Nick Kennedy, a 2022-2024 Obama-Chesky Scholarship for Public Service recipient, is a rising leader who is proud of his Indigenous culture. In his personal life and through his collegiate studies at the University of South Dakota, Nick is advocating for the preservation of Indigenous culture and traditions.
Ahead of Indigenous Peoples’ Day, we spoke with the Voyager about his recent Summer Voyage, his passion for preserving his family's history, and what’s next for the young changemaker.
Growing up in Lawrence, Kansas in an urban Native community, Nick missed the opportunity to be surrounded by his Blackfoot culture. It was during his time studying abroad at the University of Calgary that Nick’s inspiration for a career in law strengthened.
Nick’s great grandparents were both boarding school survivors Opens in a new tab . Recent studies have described Native American boarding schools as dangerous, identity stripping, and in many ways physically and mentally unsafe.
“In that period of American history, Indigenous People were stripped of their culture and language,” Nick explained. “Not growing up in my culture, it felt like it was necessary to sort of preserve what is left in terms of Indigenous culture and Blackfoot culture.”
As he’s continued his higher education studies, Nick has found that an effective way to advocate for his people is through the retention of cultural practices and sovereignty. His long-term goal is to become a lawyer and examine the legal disparities in reservation communities.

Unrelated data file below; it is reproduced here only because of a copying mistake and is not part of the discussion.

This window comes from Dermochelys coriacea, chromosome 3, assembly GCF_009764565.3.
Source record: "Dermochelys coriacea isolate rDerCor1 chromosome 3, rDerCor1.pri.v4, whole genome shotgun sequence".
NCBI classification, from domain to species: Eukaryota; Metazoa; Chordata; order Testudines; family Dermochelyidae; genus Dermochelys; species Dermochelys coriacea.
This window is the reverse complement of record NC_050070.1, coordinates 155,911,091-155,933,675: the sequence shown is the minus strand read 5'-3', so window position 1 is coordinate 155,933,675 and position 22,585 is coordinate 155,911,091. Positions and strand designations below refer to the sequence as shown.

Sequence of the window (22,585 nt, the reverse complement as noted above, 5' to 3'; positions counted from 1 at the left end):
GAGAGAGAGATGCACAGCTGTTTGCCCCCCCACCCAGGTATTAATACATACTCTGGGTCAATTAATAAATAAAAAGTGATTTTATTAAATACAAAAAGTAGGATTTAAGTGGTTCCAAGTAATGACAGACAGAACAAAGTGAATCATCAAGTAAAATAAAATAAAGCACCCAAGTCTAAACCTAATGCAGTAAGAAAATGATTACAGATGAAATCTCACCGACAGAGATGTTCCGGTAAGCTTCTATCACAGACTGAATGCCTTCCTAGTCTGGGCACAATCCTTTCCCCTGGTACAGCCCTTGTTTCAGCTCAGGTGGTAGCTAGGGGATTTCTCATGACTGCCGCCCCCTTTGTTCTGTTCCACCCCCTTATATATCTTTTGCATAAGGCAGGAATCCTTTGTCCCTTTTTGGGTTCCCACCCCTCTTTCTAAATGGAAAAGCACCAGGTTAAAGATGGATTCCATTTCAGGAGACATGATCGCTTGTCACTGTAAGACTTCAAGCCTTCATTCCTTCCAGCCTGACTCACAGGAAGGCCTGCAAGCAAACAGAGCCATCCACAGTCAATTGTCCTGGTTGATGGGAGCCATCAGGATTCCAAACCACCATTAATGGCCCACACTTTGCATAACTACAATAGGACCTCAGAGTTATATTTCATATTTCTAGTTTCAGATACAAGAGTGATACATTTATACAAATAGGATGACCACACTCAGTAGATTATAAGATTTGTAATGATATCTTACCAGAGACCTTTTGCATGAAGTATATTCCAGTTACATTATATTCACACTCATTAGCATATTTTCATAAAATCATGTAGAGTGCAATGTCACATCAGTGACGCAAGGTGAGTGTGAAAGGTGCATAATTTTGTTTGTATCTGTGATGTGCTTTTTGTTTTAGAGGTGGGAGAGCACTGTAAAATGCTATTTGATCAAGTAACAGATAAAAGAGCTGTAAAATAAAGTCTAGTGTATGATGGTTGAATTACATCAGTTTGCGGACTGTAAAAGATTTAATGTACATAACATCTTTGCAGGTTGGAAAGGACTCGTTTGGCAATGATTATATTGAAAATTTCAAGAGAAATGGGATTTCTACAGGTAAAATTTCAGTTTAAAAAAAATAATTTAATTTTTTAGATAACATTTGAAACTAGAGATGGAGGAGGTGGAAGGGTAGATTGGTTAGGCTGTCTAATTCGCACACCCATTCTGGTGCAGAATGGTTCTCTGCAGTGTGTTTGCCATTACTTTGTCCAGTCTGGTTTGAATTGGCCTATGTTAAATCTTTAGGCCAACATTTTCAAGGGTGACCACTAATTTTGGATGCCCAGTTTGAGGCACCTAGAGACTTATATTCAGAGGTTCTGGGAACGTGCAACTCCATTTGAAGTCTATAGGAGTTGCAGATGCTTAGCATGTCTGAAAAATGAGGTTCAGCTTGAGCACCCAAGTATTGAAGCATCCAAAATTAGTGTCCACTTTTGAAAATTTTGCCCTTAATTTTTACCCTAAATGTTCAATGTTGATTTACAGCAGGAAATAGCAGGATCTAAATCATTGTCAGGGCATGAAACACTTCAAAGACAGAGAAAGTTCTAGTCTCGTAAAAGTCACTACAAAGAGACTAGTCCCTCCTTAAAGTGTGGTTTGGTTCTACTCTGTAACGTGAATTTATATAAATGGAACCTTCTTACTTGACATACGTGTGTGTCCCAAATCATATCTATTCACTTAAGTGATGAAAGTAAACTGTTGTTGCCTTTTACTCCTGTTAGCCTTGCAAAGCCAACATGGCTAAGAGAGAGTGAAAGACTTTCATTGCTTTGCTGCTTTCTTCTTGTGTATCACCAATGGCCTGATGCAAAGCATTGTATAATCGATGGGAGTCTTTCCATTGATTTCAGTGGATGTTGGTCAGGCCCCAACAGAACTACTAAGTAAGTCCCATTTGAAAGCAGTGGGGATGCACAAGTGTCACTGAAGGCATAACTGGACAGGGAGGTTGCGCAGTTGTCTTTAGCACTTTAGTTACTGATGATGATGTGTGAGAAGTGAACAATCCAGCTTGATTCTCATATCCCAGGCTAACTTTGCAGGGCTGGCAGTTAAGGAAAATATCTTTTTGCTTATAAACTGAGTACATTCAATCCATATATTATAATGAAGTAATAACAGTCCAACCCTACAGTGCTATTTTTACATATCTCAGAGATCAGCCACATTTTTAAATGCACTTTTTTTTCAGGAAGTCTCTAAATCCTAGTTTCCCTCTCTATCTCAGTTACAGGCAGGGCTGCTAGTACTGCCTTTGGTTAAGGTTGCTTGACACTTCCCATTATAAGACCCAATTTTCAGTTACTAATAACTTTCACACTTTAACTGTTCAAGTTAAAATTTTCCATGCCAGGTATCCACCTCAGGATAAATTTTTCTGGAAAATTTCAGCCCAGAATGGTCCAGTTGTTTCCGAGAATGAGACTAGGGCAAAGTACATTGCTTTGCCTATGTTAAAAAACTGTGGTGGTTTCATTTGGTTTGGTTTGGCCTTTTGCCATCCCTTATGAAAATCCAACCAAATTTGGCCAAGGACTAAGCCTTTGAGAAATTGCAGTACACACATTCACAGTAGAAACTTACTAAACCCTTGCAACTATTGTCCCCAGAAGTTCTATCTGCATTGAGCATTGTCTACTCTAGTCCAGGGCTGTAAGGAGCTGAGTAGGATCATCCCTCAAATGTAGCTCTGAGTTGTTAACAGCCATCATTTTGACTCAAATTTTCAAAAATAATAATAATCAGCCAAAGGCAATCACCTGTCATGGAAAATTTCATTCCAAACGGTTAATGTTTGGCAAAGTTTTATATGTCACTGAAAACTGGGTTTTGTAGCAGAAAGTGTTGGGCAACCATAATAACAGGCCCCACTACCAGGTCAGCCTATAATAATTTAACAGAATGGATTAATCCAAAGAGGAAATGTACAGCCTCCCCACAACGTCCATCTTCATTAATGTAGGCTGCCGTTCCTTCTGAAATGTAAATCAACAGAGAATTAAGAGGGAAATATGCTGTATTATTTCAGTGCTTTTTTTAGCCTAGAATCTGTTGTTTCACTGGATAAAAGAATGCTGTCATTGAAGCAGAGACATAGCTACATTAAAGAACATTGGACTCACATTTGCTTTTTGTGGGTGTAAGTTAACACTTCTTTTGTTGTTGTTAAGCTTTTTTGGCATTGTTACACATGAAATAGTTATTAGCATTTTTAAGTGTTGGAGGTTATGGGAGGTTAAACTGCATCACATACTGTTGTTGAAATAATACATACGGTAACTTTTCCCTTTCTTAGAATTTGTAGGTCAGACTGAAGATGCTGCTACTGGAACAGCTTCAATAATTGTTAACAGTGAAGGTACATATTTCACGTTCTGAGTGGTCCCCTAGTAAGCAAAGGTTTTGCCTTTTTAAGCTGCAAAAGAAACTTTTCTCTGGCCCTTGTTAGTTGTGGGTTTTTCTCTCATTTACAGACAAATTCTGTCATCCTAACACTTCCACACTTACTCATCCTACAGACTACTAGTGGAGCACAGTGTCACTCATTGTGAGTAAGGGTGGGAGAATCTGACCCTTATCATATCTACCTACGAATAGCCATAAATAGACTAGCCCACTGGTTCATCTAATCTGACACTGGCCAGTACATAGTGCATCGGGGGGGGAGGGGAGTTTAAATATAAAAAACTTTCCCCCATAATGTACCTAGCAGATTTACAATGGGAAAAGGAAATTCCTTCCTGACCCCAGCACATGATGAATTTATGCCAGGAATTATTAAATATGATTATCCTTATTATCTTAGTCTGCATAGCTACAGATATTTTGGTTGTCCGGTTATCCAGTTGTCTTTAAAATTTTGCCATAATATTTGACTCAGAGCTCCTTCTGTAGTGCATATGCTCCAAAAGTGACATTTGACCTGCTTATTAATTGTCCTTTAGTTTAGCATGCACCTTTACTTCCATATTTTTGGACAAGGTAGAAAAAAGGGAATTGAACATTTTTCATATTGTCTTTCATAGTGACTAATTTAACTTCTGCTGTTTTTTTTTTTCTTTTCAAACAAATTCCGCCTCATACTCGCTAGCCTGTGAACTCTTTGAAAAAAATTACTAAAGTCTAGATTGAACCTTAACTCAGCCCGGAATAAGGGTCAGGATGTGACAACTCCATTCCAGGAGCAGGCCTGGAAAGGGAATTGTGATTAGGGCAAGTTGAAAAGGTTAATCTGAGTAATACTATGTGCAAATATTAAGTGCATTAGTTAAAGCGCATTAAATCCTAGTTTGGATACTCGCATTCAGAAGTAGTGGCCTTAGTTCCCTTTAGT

“I feel like doing that as an attorney would blend my intellectual interests relating to Blackfoot culture and the law, specifically the sovereignty of Indigenous People,” Nick shared. “And by becoming an attorney I’d be able to navigate those systems a little bit better.”
As part of the Obama-Chesky Scholarship for Public Service program, Nick chose to spend his Summer Voyage at The Plains Indian Museum Opens in a new tab in Cody, Wyoming, which is part of the Buffalo Bill Center of the West Opens in a new tab . Throughout his time at the museum, he worked closely with artifacts that highlighted the lives of Plains Indian peoples, cultures, and traditions.
As October 9 marks Indigenous Peoples’ Day, Nick reflected on what the cultural holiday means to him.
“To me every day is Indigenous Peoples’ Day,” Nick said. “I think about Blackfoot culture everyday, especially since that was something that was taken away from my family. I think Indigenous Peoples’ Day is an excellent opportunity for an educational day. Indigenous People are not a monolithic people. There are many different tribes, each with their own history, traditions, and ways of doing things. I’m happy that people are recognizing the day more, and I think ultimately with these types of recognition there should be more outreach and education to other non-Indigenous, so that people understand different ways of knowing.”
Nick’s advice to those wondering how they can honor Indigenous People on this cultural day: Try and view things from the tribal perspective.
“If I were to encourage someone to do more research, I would first tell them to prioritize Indigenous scholars and Indigenous sources. If you want to know more about a specific tribe or a specific community, I would encourage them to look at each of the tribal nation’s websites.”
Ultimately, every tribal nation has different unique cultural practices, and you can’t classify them all as one people, Nick explained.
“It’s also important to realize Indigenous People are contemporary people; they’re not somebody that’s living in the past. Say, bows and arrows. There is a contemporary component to indigeneity. We are living in the present, here and now.”
*Nick Kennedy is a First-Generation Registered Descendant of the Blackfeet Nation. He is also a descendant of the Confederated Salish-Kootenai Tribes in Western Montana.